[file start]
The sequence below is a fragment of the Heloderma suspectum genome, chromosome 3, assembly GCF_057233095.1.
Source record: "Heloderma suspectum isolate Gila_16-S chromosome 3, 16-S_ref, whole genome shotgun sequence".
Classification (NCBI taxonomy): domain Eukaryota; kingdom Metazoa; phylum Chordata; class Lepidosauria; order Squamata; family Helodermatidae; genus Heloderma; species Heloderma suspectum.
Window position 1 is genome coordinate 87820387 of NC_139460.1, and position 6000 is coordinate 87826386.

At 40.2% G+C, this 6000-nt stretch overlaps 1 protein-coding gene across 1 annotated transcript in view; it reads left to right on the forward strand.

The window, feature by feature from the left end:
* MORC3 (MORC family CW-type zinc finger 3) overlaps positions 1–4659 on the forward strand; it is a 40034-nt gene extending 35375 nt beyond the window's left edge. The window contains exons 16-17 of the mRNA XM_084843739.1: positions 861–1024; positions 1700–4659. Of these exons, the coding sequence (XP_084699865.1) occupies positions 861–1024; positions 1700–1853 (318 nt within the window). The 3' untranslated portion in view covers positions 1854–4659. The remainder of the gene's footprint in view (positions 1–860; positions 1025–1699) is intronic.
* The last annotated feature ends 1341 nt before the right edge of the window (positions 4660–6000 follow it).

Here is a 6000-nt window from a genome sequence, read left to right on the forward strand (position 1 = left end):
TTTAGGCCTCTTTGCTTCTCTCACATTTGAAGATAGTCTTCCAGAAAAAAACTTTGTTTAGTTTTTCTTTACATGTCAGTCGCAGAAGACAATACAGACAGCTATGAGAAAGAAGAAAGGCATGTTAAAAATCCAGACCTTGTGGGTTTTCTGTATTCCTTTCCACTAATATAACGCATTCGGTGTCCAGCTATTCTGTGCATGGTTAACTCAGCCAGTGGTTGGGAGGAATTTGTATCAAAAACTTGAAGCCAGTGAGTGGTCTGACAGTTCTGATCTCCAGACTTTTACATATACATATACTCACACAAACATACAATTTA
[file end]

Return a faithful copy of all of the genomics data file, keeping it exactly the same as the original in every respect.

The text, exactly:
The sequence below is a fragment of the Heloderma suspectum genome, chromosome 3, assembly GCF_057233095.1.
Source record: "Heloderma suspectum isolate Gila_16-S chromosome 3, 16-S_ref, whole genome shotgun sequence".
Classification (NCBI taxonomy): domain Eukaryota; kingdom Metazoa; phylum Chordata; class Lepidosauria; order Squamata; family Helodermatidae; genus Heloderma; species Heloderma suspectum.
Window position 1 is genome coordinate 87820387 of NC_139460.1, and position 6000 is coordinate 87826386.

At 40.2% G+C, this 6000-nt stretch overlaps 1 protein-coding gene across 1 annotated transcript in view; it reads left to right on the forward strand.

The window, feature by feature from the left end:
* MORC3 (MORC family CW-type zinc finger 3) overlaps positions 1–4659 on the forward strand; it is a 40034-nt gene extending 35375 nt beyond the window's left edge. The window contains exons 16-17 of the mRNA XM_084843739.1: positions 861–1024; positions 1700–4659. Of these exons, the coding sequence (XP_084699865.1) occupies positions 861–1024; positions 1700–1853 (318 nt within the window). The 3' untranslated portion in view covers positions 1854–4659. The remainder of the gene's footprint in view (positions 1–860; positions 1025–1699) is intronic.
* The last annotated feature ends 1341 nt before the right edge of the window (positions 4660–6000 follow it).

Here is a 6000-nt window from a genome sequence, read left to right on the forward strand (position 1 = left end):
TTTAGGCCTCTTTGCTTCTCTCACATTTGAAGATAGTCTTCCAGAAAAAAACTTTGTTTAGTTTTTCTTTACATGTCAGTCGCAGAAGACAATACAGACAGCTATGAGAAAGAAGAAAGGCATGTTAAAAATCCAGACCTTGTGGGTTTTCTGTATTCCTTTCCACTAATATAACGCATTCGGTGTCCAGCTATTCTGTGCATGGTTAACTCAGCCAGTGGTTGGGAGGAATTTGTATCAAAAACTTGAAGCCAGTGAGTGGTCTGACAGTTCTGATCTCCAGACTTTTACATATACATATACTCACACAAACATACAATTTA